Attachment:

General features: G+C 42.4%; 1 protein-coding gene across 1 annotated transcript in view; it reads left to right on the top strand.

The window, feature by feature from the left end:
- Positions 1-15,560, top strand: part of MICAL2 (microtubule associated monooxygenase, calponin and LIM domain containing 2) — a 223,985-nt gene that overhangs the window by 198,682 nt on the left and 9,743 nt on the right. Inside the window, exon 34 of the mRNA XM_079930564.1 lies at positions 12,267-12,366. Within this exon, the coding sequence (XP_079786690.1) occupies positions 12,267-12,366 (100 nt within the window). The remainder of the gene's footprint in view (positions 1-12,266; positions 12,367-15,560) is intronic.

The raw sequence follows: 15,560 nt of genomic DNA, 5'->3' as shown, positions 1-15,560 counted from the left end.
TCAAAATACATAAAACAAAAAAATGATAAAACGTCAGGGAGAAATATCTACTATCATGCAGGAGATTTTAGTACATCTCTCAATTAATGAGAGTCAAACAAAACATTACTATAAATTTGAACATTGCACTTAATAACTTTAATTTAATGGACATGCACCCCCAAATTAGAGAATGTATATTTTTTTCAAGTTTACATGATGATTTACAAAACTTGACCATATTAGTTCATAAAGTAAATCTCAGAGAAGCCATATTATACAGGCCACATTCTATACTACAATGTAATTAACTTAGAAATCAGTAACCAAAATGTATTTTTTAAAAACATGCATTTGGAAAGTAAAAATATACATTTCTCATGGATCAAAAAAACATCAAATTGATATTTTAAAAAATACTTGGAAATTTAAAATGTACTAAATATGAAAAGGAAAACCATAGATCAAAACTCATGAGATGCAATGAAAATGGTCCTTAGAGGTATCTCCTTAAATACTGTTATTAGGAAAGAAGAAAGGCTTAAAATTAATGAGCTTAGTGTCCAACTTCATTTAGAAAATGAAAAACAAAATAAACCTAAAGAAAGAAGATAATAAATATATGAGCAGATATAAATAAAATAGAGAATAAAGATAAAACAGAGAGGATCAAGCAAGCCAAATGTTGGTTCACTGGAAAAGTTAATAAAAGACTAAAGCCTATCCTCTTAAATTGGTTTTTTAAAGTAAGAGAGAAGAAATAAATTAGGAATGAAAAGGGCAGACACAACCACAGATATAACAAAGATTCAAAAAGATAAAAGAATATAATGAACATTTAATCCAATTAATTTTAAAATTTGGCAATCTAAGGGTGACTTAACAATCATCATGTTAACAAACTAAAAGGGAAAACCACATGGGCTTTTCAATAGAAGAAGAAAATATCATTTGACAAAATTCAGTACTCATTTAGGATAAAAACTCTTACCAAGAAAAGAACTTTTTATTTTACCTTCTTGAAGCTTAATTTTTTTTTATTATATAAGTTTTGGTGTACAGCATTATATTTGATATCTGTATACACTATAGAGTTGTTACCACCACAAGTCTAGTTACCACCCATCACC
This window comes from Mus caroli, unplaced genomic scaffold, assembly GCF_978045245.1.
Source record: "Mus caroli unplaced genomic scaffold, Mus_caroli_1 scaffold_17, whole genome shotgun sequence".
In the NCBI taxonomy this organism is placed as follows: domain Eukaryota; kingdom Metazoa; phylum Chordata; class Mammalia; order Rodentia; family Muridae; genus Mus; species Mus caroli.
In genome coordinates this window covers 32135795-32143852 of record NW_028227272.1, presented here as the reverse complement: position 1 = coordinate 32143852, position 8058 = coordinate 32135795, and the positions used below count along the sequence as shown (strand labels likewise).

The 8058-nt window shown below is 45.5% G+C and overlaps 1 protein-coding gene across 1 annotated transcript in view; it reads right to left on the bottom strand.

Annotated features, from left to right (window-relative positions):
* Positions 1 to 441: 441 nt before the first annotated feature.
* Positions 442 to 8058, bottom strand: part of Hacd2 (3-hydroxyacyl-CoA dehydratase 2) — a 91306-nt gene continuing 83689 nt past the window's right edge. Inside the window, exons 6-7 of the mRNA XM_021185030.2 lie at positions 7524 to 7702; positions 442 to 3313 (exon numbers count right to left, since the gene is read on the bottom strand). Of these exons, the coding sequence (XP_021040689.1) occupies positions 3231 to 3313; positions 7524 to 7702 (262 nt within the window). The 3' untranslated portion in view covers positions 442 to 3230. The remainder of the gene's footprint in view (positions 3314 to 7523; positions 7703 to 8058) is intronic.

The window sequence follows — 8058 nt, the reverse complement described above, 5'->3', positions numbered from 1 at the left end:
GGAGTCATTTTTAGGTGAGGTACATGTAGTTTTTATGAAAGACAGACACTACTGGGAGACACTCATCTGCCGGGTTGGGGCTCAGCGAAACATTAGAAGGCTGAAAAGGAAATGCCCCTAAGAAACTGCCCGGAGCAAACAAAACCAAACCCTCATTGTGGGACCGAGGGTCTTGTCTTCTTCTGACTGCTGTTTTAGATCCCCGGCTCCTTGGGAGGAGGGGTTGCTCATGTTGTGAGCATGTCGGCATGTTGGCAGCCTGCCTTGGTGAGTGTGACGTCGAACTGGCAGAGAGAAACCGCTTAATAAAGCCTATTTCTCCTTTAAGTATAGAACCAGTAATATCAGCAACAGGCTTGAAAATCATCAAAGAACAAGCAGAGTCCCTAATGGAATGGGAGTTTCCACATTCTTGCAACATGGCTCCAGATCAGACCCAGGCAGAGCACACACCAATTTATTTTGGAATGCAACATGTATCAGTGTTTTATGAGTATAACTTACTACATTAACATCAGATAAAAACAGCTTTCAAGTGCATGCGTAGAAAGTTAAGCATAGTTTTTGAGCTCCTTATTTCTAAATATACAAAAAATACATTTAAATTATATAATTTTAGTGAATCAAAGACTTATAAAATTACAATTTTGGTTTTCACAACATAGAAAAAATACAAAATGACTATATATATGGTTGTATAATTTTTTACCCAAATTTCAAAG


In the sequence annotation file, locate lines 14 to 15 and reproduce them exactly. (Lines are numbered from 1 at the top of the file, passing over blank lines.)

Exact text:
The window sequence follows — 8058 nt, the reverse complement described above, 5'->3', positions numbered from 1 at the left end:
GGAGTCATTTTTAGGTGAGGTACATGTAGTTTTTATGAAAGACAGACACTACTGGGAGACACTCATCTGCCGGGTTGGGGCTCAGCGAAACATTAGAAGGCTGAAAAGGAAATGCCCCTAAGAAACTGCCCGGAGCAAACAAAACCAAACCCTCATTGTGGGACCGAGGGTCTTGTCTTCTTCTGACTGCTGTTTTAGATCCCCGGCTCCTTGGGAGGAGGGGTTGCTCATGTTGTGAGCATGTCGGCATGTTGGCAGCCTGCCTTGGTGAGTGTGACGTCGAACTGGCAGAGAGAAACCGCTTAATAAAGCCTATTTCTCCTTTAAGTATAGAACCAGTAATATCAGCAACAGGCTTGAAAATCATCAAAGAACAAGCAGAGTCCCTAATGGAATGGGAGTTTCCACATTCTTGCAACATGGCTCCAGATCAGACCCAGGCAGAGCACACACCAATTTATTTTGGAATGCAACATGTATCAGTGTTTTATGAGTATAACTTACTACATTAACATCAGATAAAAACAGCTTTCAAGTGCATGCGTAGAAAGTTAAGCATAGTTTTTGAGCTCCTTATTTCTAAATATACAAAAAATACATTTAAATTATATAATTTTAGTGAATCAAAGACTTATAAAATTACAATTTTGGTTTTCACAACATAGAAAAAATACAAAATGACTATATATATGGTTGTATAATTTTTTACCCAAATTTCAAAG